VSphere - need more disk. All local storage presently

I have two ESX servers (running on v5 Server Essentials) that have plenty of available RAM & PROC, but are running very low on disk.  All of the disk is local storage and there are no available drive bays to add additional storage.  Unfortunately cost is an issue here as well.  What are some cost efficient ways to add more disk to be accessed by the servers?  I know that a SAN could be implemented, but I'm looking for a cheaper alternative.  

Is there a way to add external storage to the servers or an appliance that would allow me to create NFS datastores and connect to them over the Gb network?

Thanks in advance for your expert advice!
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Andrew Hancock (VMware vExpert / EE MVE^2)VMware and Virtualization ConsultantCommented:
Many options for your budget....

Off the shelf solutions

You could purchase, two or four disk NAS, which offer iSCSI and NFS both of which are supported by VMware ESXi, vendors Synology, Netgear, Western Digital, Buffalo, Qnap, Thecus offer inexpensive solutions.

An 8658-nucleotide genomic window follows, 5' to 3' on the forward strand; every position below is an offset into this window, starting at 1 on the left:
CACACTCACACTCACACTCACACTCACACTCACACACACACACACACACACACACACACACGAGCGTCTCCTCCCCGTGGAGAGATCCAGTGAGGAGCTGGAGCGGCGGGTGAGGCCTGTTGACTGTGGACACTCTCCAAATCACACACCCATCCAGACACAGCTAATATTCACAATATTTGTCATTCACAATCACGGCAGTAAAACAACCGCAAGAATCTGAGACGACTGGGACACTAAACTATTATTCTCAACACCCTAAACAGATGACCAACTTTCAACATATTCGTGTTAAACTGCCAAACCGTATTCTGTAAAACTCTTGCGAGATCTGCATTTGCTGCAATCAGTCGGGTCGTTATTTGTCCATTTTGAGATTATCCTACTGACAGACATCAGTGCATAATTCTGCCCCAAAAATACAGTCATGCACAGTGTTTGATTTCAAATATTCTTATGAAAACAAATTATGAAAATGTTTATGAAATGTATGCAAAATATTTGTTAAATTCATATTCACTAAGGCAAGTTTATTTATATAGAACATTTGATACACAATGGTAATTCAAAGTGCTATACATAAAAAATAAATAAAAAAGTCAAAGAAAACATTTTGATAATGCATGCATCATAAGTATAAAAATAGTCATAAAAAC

Home-brew roll your own solutions

Based on a Linux (FREE) or Windows OS, you could install Windows Server OS, and use NFS, or iSCSI Software by Starwind (FREE download) for Windows.

You could use (if desperate) FreeNAS or Openfiler (if desperate), personally I would AVOId the later, they are old, and outdated and perform poorly, but mentioned here, because other experts will mention them!

Better solution if you have hardware is Nexenta Commnity Edition, which offers NFS or iSCSI.


what shall it be....

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Dawid FusekVirtualization Expert, Sr B&R, Storage SpecialistCommented:

Even if small budget there are some options, as Andy recommend.
I can add some another and extend some other here, im from Poland so a lot of customers have really small budget and don't realize the situation that will be critical if they running out of space (for MS Exchange for example), so have some experience with even very low budget...